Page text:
|Publication number||US4203033 A|
|Application number||US 06/021,263|
|Publication date||May 13, 1980|
|Filing date||Mar 16, 1979|
|Priority date||Mar 16, 1979|
|Publication number||021263, 06021263, US 4203033 A, US 4203033A, US-A-4203033, US4203033 A, US4203033A|
|Inventors||Arnold F. Jacobson|
|Original Assignee||Jacobson Arnold F|
|Export Citation||BiBTeX, EndNote, RefMan|
|Patent Citations (5), Referenced by (6), Classifications (18)|
|External Links: USPTO, USPTO Assignment, Espacenet|
This invention is concerned with the calibration of the energy of radiation from a given source, such as an X-ray tube; and more particularly, with determining the electrical characteristics of X-ray generators from measurements of the radiation emitted.
This invention is an improvement over a prior RADIATION ENERGY CALIBRATING DEVICE AND METHOD covered by U.S. Pat. No. 4,097,736 filed by me and my co-inventor on Feb. 14, 1977, which issued on June 27, 1978 and is assigned to Radnovation Inc. That prior patent points out the necessity and importance of precise calibration of radiation sources. In the invention of U.S. Pat. No. 4,097,736, the maximum or peak radiation intensity produced by an X-ray generator is used to infer the value of the peak tube potential applied to the X-ray tube.
A simplified description of that invention envisions the use of a multiplicity of identical detectors to detect the radiation transmitted through a plurality of different absorber thicknesses. The variation in radiation intensity with absorber thickness provides a measure of the calibration of the X-ray generator. Therefore, the method and means of U.S. Pat. No. 4,097,736 depend upon an accurate knowledge of the attenuation properties of the radiation absorbers used.
Thus, that invention ideally uses a series of identical detectors and different filter thicknesses with the criterion that the filters used provide much greater filtration than the inherent filtration of the X-ray tube.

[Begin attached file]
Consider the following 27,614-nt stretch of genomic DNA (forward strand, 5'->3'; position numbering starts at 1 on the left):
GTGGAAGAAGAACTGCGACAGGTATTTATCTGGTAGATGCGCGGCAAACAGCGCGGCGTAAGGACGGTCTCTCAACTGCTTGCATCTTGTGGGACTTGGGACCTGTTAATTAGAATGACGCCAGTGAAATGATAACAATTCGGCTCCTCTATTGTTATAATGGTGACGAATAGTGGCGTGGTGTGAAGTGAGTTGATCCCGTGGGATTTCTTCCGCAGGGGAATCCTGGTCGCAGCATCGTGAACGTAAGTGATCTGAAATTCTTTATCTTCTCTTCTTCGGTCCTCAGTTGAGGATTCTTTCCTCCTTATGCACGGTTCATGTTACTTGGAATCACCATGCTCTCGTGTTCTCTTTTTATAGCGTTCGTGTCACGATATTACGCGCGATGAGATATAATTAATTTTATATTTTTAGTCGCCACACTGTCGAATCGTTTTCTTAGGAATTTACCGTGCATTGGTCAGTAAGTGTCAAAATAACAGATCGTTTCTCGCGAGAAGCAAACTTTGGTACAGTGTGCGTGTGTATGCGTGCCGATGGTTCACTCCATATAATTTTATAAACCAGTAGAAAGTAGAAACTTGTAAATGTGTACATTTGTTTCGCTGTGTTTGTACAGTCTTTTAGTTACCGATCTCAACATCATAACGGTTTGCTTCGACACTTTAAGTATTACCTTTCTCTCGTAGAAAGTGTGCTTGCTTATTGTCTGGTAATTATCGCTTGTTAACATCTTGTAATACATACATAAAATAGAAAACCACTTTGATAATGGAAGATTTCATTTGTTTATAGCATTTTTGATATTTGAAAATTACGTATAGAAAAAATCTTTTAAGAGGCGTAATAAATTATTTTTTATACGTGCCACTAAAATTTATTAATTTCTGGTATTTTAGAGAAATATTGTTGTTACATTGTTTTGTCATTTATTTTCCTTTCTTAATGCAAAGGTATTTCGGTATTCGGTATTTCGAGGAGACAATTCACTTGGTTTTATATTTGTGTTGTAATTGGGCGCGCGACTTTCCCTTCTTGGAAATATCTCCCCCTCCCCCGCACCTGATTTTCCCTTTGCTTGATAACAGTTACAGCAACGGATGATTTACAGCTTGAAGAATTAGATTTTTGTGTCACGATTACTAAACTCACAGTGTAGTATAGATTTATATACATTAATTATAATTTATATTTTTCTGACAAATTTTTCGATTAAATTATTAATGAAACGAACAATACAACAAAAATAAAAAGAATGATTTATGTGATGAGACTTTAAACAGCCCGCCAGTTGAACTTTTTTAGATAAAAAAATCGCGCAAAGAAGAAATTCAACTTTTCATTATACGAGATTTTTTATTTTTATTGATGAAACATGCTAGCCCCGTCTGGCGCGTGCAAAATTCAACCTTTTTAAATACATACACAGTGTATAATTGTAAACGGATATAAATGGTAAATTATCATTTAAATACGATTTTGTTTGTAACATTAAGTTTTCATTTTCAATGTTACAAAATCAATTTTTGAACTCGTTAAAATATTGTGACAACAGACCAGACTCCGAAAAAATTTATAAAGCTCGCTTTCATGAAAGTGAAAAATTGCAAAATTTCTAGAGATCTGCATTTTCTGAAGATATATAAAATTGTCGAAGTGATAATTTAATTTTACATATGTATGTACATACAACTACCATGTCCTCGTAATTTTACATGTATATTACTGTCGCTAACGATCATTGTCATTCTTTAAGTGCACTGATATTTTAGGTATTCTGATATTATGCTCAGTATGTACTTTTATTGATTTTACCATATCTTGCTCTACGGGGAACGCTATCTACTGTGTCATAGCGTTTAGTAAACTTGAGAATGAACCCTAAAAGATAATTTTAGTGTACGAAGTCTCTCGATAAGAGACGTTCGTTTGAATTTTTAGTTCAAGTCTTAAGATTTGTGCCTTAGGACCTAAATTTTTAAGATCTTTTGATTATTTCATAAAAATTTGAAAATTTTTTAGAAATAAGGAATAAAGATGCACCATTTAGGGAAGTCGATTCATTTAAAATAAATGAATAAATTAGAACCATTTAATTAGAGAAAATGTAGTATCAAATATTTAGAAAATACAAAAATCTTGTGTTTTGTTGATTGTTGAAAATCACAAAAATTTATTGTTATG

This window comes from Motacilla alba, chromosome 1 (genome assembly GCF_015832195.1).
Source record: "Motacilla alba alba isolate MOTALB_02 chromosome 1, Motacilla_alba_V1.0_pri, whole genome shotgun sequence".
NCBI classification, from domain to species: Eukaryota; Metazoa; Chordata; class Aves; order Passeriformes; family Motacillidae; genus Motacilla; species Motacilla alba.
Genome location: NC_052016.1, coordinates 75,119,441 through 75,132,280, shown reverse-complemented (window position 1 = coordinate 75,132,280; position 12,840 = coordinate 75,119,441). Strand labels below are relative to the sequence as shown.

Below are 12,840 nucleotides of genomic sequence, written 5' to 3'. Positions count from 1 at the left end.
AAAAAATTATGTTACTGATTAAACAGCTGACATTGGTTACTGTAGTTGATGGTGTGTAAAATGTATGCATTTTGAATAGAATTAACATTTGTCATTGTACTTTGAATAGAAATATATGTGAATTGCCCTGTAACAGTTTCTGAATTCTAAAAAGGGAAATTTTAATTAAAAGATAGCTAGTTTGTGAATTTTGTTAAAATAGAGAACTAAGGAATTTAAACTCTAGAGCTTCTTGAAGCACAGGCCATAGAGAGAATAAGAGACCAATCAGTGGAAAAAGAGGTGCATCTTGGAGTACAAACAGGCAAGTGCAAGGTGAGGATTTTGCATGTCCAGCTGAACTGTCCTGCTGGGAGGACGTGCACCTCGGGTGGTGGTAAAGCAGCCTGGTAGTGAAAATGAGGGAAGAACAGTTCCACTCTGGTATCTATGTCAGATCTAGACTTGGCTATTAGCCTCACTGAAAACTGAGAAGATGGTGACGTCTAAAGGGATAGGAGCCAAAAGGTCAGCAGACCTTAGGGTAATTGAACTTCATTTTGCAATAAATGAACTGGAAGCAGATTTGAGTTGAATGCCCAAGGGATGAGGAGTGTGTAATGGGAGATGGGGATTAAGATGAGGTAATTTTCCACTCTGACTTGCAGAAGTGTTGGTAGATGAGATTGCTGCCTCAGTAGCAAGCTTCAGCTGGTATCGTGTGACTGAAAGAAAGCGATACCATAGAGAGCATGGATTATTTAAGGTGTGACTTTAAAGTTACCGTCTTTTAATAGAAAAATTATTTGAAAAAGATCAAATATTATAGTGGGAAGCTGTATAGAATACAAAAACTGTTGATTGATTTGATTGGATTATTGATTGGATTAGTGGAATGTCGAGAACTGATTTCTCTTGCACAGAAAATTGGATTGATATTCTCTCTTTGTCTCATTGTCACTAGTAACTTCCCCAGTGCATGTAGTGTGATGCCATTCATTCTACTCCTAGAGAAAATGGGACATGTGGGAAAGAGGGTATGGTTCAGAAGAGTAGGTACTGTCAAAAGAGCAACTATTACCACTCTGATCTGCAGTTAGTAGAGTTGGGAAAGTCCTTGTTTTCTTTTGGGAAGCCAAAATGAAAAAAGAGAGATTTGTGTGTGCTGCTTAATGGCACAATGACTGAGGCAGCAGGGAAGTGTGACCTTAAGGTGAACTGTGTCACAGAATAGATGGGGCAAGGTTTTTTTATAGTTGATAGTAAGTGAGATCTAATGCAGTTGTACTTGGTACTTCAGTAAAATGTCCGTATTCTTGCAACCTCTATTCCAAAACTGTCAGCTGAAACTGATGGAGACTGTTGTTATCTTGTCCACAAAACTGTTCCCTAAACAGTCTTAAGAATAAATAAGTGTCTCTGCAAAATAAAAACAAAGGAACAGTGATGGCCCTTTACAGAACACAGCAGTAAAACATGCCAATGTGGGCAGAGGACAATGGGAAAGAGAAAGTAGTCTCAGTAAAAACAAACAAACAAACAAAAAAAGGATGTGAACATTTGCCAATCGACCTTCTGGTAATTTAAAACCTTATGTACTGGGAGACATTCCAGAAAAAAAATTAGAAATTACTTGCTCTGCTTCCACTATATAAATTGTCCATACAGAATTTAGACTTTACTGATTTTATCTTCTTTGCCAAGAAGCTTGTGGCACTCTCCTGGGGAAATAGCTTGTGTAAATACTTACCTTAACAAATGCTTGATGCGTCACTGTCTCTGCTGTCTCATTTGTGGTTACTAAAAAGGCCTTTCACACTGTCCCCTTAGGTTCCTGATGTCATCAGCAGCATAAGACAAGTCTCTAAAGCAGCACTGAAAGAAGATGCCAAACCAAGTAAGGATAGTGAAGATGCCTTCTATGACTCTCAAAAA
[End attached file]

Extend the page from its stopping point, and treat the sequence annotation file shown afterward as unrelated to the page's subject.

It is recognized that alternative calibration systems and procedures would be beneficial.
Accordingly, an object of the present invention is to provide calibration methods and equipment having advantages over the methods and equipment delineated in the noted patent.
A related object of the present invention is to provide radiation calibrating systems using at least two distinct radiation detectors having different energy response functions.
Another related object of the present invention is to provide radiation energy calibration equipment utilizing an absorber having a much greater filtration characteristic than the total combined filtration inherent in the radiation source assemblies; i.e., X-ray tubes, tube housings and beam limiting devices.
Yet another object of the present invention is to provide X-ray source calibration equipment using a single absorber and a pair of detectors having distinct characteristics.
Yet another object of the present invention is to have the equipment automatically compute the ratio of the peak signals determined by two distinct detectors.
Still another object of the present invention is to provide equipment to automatically compute the ratio of signals determined by distinct detectors at any time during radiation exposure; i.e., not limited to peak signals.